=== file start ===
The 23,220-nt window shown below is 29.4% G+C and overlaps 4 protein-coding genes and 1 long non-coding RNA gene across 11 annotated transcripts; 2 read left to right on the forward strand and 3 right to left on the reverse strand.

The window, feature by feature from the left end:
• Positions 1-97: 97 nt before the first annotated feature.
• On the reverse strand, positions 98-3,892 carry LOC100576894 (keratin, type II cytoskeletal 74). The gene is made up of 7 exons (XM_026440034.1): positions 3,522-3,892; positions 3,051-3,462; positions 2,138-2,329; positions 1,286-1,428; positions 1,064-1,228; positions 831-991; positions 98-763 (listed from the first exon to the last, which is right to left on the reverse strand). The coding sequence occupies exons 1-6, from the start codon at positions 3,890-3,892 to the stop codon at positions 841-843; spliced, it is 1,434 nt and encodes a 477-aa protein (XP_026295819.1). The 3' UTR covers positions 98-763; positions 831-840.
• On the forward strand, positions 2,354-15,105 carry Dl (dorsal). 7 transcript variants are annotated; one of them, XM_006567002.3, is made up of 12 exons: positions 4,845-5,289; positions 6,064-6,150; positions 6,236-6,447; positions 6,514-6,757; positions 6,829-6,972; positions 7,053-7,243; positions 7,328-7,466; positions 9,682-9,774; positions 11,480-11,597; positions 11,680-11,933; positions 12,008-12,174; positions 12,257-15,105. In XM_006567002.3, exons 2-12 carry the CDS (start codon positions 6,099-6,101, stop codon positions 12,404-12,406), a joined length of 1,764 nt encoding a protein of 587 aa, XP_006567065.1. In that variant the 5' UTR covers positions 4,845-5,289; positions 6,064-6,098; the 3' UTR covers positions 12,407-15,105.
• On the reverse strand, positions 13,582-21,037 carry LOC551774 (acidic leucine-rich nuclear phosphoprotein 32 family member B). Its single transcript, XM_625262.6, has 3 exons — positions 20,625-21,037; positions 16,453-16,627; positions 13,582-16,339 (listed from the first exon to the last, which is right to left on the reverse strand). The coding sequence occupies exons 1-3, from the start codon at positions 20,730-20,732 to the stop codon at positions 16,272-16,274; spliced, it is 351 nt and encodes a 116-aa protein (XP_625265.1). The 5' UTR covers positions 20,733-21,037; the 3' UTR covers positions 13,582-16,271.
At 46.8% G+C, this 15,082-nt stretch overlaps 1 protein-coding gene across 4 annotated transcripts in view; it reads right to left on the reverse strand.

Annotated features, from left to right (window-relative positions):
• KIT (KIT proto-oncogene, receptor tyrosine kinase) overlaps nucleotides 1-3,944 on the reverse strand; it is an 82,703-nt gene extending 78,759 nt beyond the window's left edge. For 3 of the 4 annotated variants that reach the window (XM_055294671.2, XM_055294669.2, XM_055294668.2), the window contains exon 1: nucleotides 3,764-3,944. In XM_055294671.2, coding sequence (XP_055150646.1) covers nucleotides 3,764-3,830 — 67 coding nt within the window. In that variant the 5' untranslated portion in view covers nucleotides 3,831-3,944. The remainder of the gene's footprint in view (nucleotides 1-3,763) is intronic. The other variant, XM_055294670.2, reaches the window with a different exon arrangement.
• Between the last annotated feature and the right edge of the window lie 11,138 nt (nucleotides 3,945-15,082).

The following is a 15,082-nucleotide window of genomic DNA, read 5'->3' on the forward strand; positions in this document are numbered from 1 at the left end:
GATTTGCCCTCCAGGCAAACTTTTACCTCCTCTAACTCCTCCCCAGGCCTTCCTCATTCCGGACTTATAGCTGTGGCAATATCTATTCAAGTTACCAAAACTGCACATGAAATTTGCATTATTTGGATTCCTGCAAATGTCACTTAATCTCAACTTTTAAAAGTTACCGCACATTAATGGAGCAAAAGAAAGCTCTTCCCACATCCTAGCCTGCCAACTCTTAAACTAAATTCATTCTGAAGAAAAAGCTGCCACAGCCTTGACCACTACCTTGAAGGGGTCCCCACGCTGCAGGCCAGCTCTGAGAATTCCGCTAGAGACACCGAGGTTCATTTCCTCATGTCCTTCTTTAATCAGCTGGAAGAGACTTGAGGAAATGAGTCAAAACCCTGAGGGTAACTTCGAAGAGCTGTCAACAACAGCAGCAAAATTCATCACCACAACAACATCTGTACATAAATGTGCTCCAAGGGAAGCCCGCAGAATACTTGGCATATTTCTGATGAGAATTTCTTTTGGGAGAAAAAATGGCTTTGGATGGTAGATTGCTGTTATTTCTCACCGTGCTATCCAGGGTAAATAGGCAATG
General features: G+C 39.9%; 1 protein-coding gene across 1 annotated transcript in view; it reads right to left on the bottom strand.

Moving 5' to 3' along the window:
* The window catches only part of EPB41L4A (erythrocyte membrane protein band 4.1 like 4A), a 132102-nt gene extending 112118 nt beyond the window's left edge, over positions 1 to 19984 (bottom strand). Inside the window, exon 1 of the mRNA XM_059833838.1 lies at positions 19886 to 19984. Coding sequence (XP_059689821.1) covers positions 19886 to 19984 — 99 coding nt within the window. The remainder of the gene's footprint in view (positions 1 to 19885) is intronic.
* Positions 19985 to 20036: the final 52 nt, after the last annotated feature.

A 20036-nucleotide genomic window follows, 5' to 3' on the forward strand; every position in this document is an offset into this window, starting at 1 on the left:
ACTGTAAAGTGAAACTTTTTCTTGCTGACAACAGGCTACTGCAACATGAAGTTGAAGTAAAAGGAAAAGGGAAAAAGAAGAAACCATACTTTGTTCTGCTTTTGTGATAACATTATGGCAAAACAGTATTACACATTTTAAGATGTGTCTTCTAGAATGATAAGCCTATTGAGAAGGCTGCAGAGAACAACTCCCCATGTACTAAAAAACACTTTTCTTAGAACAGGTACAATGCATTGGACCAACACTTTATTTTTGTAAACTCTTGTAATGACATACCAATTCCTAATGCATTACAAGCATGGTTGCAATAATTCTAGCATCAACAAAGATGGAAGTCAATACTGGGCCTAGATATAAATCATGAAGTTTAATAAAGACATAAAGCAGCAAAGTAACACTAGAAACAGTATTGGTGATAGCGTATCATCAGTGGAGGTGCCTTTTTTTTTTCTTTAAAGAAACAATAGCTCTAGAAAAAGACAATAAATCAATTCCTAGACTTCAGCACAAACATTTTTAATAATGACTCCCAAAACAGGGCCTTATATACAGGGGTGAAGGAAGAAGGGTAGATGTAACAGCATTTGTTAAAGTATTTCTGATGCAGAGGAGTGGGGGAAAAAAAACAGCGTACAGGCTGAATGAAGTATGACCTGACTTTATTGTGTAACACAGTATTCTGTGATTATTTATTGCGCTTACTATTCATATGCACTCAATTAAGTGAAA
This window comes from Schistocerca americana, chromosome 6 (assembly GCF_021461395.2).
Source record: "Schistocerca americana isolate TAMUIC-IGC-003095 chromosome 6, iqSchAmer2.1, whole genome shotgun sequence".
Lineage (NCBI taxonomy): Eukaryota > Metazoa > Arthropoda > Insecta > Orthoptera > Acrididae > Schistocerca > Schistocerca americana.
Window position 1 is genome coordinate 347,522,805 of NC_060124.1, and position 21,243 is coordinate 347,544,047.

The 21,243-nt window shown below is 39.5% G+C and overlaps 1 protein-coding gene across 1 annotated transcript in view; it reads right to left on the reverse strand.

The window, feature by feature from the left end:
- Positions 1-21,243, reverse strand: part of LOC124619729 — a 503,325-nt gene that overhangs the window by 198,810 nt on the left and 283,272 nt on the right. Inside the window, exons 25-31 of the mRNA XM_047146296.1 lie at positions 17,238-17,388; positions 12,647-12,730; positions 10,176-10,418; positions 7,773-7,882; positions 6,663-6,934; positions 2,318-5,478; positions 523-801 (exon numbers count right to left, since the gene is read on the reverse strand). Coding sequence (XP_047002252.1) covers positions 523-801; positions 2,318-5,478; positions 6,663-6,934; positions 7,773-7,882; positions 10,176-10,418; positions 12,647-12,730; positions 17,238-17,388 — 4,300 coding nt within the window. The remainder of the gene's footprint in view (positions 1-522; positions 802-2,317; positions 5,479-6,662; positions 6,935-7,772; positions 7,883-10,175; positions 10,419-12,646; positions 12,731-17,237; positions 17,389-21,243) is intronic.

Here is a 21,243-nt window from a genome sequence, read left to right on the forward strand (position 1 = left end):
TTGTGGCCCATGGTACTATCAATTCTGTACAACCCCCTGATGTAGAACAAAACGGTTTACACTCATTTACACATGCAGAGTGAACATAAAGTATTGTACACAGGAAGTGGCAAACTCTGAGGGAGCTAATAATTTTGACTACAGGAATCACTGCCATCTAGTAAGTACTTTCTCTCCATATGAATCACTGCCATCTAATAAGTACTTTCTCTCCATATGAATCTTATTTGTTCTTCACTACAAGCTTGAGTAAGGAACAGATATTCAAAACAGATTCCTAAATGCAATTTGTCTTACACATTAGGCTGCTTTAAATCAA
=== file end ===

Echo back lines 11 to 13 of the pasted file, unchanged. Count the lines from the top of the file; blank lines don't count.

The following is a 15,082-nucleotide window of genomic DNA, read 5'->3' on the forward strand; positions in this document are numbered from 1 at the left end:
GATTTGCCCTCCAGGCAAACTTTTACCTCCTCTAACTCCTCCCCAGGCCTTCCTCATTCCGGACTTATAGCTGTGGCAATATCTATTCAAGTTACCAAAACTGCACATGAAATTTGCATTATTTGGATTCCTGCAAATGTCACTTAATCTCAACTTTTAAAAGTTACCGCACATTAATGGAGCAAAAGAAAGCTCTTCCCACATCCTAGCCTGCCAACTCTTAAACTAAATTCATTCTGAAGAAAAAGCTGCCACAGCCTTGACCACTACCTTGAAGGGGTCCCCACGCTGCAGGCCAGCTCTGAGAATTCCGCTAGAGACACCGAGGTTCATTTCCTCATGTCCTTCTTTAATCAGCTGGAAGAGACTTGAGGAAATGAGTCAAAACCCTGAGGGTAACTTCGAAGAGCTGTCAACAACAGCAGCAAAATTCATCACCACAACAACATCTGTACATAAATGTGCTCCAAGGGAAGCCCGCAGAATACTTGGCATATTTCTGATGAGAATTTCTTTTGGGAGAAAAAATGGCTTTGGATGGTAGATTGCTGTTATTTCTCACCGTGCTATCCAGGGTAAATAGGCAATG
General features: G+C 39.9%; 1 protein-coding gene across 1 annotated transcript in view; it reads right to left on the bottom strand.